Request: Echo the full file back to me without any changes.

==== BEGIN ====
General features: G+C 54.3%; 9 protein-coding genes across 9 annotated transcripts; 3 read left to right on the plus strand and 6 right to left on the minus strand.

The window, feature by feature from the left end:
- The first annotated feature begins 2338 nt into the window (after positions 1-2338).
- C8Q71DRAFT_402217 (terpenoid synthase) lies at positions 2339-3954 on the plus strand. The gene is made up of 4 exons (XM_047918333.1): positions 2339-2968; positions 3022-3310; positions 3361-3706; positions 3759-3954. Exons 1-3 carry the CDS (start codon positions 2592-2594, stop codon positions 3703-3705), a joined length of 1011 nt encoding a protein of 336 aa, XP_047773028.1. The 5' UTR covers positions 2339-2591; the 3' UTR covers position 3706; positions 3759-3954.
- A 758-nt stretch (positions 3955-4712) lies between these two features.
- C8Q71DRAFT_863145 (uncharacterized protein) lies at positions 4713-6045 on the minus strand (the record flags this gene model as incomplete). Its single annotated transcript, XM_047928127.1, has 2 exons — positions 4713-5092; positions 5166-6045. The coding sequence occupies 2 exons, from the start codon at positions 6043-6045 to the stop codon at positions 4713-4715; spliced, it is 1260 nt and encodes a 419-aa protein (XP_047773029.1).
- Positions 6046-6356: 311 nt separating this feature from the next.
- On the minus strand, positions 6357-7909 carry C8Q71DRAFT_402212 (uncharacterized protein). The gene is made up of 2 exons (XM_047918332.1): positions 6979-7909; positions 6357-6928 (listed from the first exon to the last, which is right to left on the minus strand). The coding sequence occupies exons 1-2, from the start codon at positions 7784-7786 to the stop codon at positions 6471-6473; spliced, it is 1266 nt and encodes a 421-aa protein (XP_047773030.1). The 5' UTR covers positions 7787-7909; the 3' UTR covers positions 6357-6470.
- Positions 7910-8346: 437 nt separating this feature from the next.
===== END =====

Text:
General features: G+C 54.3%; 9 protein-coding genes across 9 annotated transcripts; 3 read left to right on the plus strand and 6 right to left on the minus strand.

The window, feature by feature from the left end:
- The first annotated feature begins 2338 nt into the window (after positions 1-2338).
- C8Q71DRAFT_402217 (terpenoid synthase) lies at positions 2339-3954 on the plus strand. The gene is made up of 4 exons (XM_047918333.1): positions 2339-2968; positions 3022-3310; positions 3361-3706; positions 3759-3954. Exons 1-3 carry the CDS (start codon positions 2592-2594, stop codon positions 3703-3705), a joined length of 1011 nt encoding a protein of 336 aa, XP_047773028.1. The 5' UTR covers positions 2339-2591; the 3' UTR covers position 3706; positions 3759-3954.
- A 758-nt stretch (positions 3955-4712) lies between these two features.
- C8Q71DRAFT_863145 (uncharacterized protein) lies at positions 4713-6045 on the minus strand (the record flags this gene model as incomplete). Its single annotated transcript, XM_047928127.1, has 2 exons — positions 4713-5092; positions 5166-6045. The coding sequence occupies 2 exons, from the start codon at positions 6043-6045 to the stop codon at positions 4713-4715; spliced, it is 1260 nt and encodes a 419-aa protein (XP_047773029.1).
- Positions 6046-6356: 311 nt separating this feature from the next.
- On the minus strand, positions 6357-7909 carry C8Q71DRAFT_402212 (uncharacterized protein). The gene is made up of 2 exons (XM_047918332.1): positions 6979-7909; positions 6357-6928 (listed from the first exon to the last, which is right to left on the minus strand). The coding sequence occupies exons 1-2, from the start codon at positions 7784-7786 to the stop codon at positions 6471-6473; spliced, it is 1266 nt and encodes a 421-aa protein (XP_047773030.1). The 5' UTR covers positions 7787-7909; the 3' UTR covers positions 6357-6470.
- Positions 7910-8346: 437 nt separating this feature from the next.